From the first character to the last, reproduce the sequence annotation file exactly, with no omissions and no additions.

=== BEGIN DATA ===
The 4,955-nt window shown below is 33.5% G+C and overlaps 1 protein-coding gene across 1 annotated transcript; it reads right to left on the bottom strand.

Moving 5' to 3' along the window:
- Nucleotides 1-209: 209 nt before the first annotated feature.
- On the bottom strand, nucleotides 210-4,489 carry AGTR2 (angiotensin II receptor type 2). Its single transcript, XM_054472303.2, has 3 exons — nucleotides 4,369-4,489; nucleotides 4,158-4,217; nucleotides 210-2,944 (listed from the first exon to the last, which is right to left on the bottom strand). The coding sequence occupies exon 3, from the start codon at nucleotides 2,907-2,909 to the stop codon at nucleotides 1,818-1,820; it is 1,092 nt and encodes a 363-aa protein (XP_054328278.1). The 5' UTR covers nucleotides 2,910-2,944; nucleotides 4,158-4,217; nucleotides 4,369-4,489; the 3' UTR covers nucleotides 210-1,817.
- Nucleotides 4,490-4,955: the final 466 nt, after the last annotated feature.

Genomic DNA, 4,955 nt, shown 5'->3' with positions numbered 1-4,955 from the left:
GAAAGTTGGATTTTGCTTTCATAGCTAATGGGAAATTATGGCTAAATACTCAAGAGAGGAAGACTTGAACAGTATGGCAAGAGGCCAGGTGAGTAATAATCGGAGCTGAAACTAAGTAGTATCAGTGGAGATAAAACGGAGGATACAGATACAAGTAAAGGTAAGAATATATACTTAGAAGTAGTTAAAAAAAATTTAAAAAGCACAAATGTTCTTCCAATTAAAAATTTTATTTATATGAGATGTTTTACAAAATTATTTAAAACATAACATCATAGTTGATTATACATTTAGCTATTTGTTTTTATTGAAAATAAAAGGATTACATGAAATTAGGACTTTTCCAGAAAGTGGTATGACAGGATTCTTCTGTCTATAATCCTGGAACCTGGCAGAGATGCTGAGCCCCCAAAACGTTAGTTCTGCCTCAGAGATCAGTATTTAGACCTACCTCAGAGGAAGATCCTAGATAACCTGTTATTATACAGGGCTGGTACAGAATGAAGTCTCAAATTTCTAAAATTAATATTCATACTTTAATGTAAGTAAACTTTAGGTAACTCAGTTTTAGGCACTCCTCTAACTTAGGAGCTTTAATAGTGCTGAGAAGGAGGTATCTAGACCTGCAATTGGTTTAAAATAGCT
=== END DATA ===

The 4,955-nt window shown below is 33.5% G+C and overlaps 1 protein-coding gene across 1 annotated transcript; it reads right to left on the bottom strand.

Moving 5' to 3' along the window:
- Nucleotides 1-209: 209 nt before the first annotated feature.
- On the bottom strand, nucleotides 210-4,489 carry AGTR2 (angiotensin II receptor type 2). Its single transcript, XM_054472303.2, has 3 exons — nucleotides 4,369-4,489; nucleotides 4,158-4,217; nucleotides 210-2,944 (listed from the first exon to the last, which is right to left on the bottom strand). The coding sequence occupies exon 3, from the start codon at nucleotides 2,907-2,909 to the stop codon at nucleotides 1,818-1,820; it is 1,092 nt and encodes a 363-aa protein (XP_054328278.1). The 5' UTR covers nucleotides 2,910-2,944; nucleotides 4,158-4,217; nucleotides 4,369-4,489; the 3' UTR covers nucleotides 210-1,817.
- Nucleotides 4,490-4,955: the final 466 nt, after the last annotated feature.

Genomic DNA, 4,955 nt, shown 5'->3' with positions numbered 1-4,955 from the left:
GAAAGTTGGATTTTGCTTTCATAGCTAATGGGAAATTATGGCTAAATACTCAAGAGAGGAAGACTTGAACAGTATGGCAAGAGGCCAGGTGAGTAATAATCGGAGCTGAAACTAAGTAGTATCAGTGGAGATAAAACGGAGGATACAGATACAAGTAAAGGTAAGAATATATACTTAGAAGTAGTTAAAAAAAATTTAAAAAGCACAAATGTTCTTCCAATTAAAAATTTTATTTATATGAGATGTTTTACAAAATTATTTAAAACATAACATCATAGTTGATTATACATTTAGCTATTTGTTTTTATTGAAAATAAAAGGATTACATGAAATTAGGACTTTTCCAGAAAGTGGTATGACAGGATTCTTCTGTCTATAATCCTGGAACCTGGCAGAGATGCTGAGCCCCCAAAACGTTAGTTCTGCCTCAGAGATCAGTATTTAGACCTACCTCAGAGGAAGATCCTAGATAACCTGTTATTATACAGGGCTGGTACAGAATGAAGTCTCAAATTTCTAAAATTAATATTCATACTTTAATGTAAGTAAACTTTAGGTAACTCAGTTTTAGGCACTCCTCTAACTTAGGAGCTTTAATAGTGCTGAGAAGGAGGTATCTAGACCTGCAATTGGTTTAAAATAGCT